A Tundra Owner’s Guide To Horse Trailers
The Toyota Tundra offers an impressive towing capacity, with the 2011 model maxing out at 10,400 lbs with the optional tow package installed. While five tons of towing power might seem like more than anyone would ever need to use, there are a few applications that routinely touch – or even crest – this lofty weight figure. Of those, one of the most common can be found in the equestrian world, where horse trailers, the animals themselves and the gear that goes with them can add up to a hefty load to haul around.
What follows is a description of the basic horse trailer options for 2007+ Tundra owners, including an interview with Sundowner, a horse trailer manufacturer.
Gooseneck Horse Trailers
For those who might need to haul only a single horse from time to time there are a number of small bumper pull trailers available on the market. For everyone else, the most popular option is to select a gooseneck-style trailer. Gooseneck trailers are named for their extended upper section that reaches into the bed of a pickup truck and connects to a special gooseneck hitch that mounts in the middle of the bed. These trailers are frequently much longer and heavier than bumper pull trailers – due to their ability to haul multiple horses and reams of cargo – and they exhibit a number of different towing characteristics when compared against other in-the-bed or bumper pull trailers.
While gooseneck trailers offer impressive load stability and tons of interior room, there are a number of caveats that go along with their design that can be a turn-off to Tundra owners looking to use them to haul horses. The first is their weight – even the lightest of gooseneck trailers can strain the capabilities of the 5.7-liter Tundra when fully loaded.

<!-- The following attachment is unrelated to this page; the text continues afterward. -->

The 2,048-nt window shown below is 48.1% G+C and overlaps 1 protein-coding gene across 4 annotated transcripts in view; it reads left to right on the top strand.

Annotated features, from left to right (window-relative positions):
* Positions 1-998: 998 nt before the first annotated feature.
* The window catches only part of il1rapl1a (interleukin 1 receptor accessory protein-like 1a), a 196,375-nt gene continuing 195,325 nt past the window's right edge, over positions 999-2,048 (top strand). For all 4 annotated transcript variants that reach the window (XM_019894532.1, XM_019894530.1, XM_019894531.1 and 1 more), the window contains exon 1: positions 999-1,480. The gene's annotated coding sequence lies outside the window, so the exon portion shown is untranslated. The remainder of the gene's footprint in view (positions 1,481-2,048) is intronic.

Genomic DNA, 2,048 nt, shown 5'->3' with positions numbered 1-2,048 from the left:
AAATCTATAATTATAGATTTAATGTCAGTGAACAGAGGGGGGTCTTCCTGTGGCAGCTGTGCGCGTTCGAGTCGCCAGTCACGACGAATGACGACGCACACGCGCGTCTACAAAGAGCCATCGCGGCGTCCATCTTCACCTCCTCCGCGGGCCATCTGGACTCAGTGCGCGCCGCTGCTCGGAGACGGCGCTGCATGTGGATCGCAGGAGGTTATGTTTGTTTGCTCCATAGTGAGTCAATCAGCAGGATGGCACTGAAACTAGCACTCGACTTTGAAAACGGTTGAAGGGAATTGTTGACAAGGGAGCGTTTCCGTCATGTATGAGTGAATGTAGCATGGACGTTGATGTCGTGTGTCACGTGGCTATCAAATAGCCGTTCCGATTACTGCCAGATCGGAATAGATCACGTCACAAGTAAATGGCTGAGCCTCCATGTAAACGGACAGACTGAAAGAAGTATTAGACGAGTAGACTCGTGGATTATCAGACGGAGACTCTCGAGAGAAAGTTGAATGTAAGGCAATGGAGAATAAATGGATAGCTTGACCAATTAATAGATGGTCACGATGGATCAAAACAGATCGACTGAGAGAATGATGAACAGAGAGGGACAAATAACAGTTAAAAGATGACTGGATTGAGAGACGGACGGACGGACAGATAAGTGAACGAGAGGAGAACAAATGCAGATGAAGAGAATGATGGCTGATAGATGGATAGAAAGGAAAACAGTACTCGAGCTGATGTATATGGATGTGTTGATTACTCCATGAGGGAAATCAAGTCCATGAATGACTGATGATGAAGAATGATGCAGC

The second has to do with the design of the hitch itself. A gooseneck hitch is installed towards the middle of the pickup truck bed, which can place the front of the trailer dangerously close to the cab of short box Tundra models. This adds extra anxiety while negotiating sharp corners or reversing a trailer. The hitch also requires drilling through the truck bed and connecting the hitch much farther ahead than where the Tundra was originally designed to bear a tow load. While this is not a problem on three-quarter and full-ton trucks where frame designs can handle this type of displaced load, on a half-ton truck there can be concerns regarding the security of the hitch mounting point and the stress it places on the frame – particularly for very heavy gooseneck trailers.
Expert Advice from Sundowner Trailers
To get a better idea of whether a gooseneck horse trailer was the best option for Toyota Tundra drivers, and to find out more about how these trailers stack up against the alternatives, I spoke with Tim at Sundowner Trailers. Sundowner is one of the premier horse trailer manufacturers in the United States, and the company sells both gooseneck and traditional bumper pull units.
One of the first questions that I asked Tim was whether Tundra owners might be better off using a fifth wheel-style hitch in place of a gooseneck trailer for hauling horses and other livestock. A fifth-wheel hitch offers more weight carrying capacity than a gooseneck without the worry of impacting the cab of the truck with the long overhang of the gooseneck. Tim explained that there are a number of factors that drive livestock haulers away from fifth wheel setups and into gooseneck trailers.
Fifth Wheel Sacrifices
Unlike a gooseneck hitch – which is relatively compact and which can even be turned over in some cases to make the hardware completely flush with the truck bed – a fifth wheel hitch takes up a lot of space in the cargo area. This big rig-style hitch can wipe out the practicality of a pickup truck fairly quickly and require the installation of a forward-mounted toolbox in order to recover some of the utility of the now crowded truck bed. Another problem with a fifth wheel trailer is that the truck’s tailgate needs to be removed in order to use it, which is not an issue with gooseneck installations.
Goosenecks also have a little more connection flexibility off-road, where horse trailers often go. 5th wheel hitches are designed for car haulers, RVs, etc., and they’re not likely to be hitched or manuevered on a horse-trail access road. While most new fifth wheel hitches have the ability to accommodate some “tilting” of the bed, they simply don’t have the off-road range that a gooseneck trailer hitch has. This is one of the main reasons horse trailers continue to use a gooseneck setup while nearly every other larger trailer utilizes a 5th wheel hitch.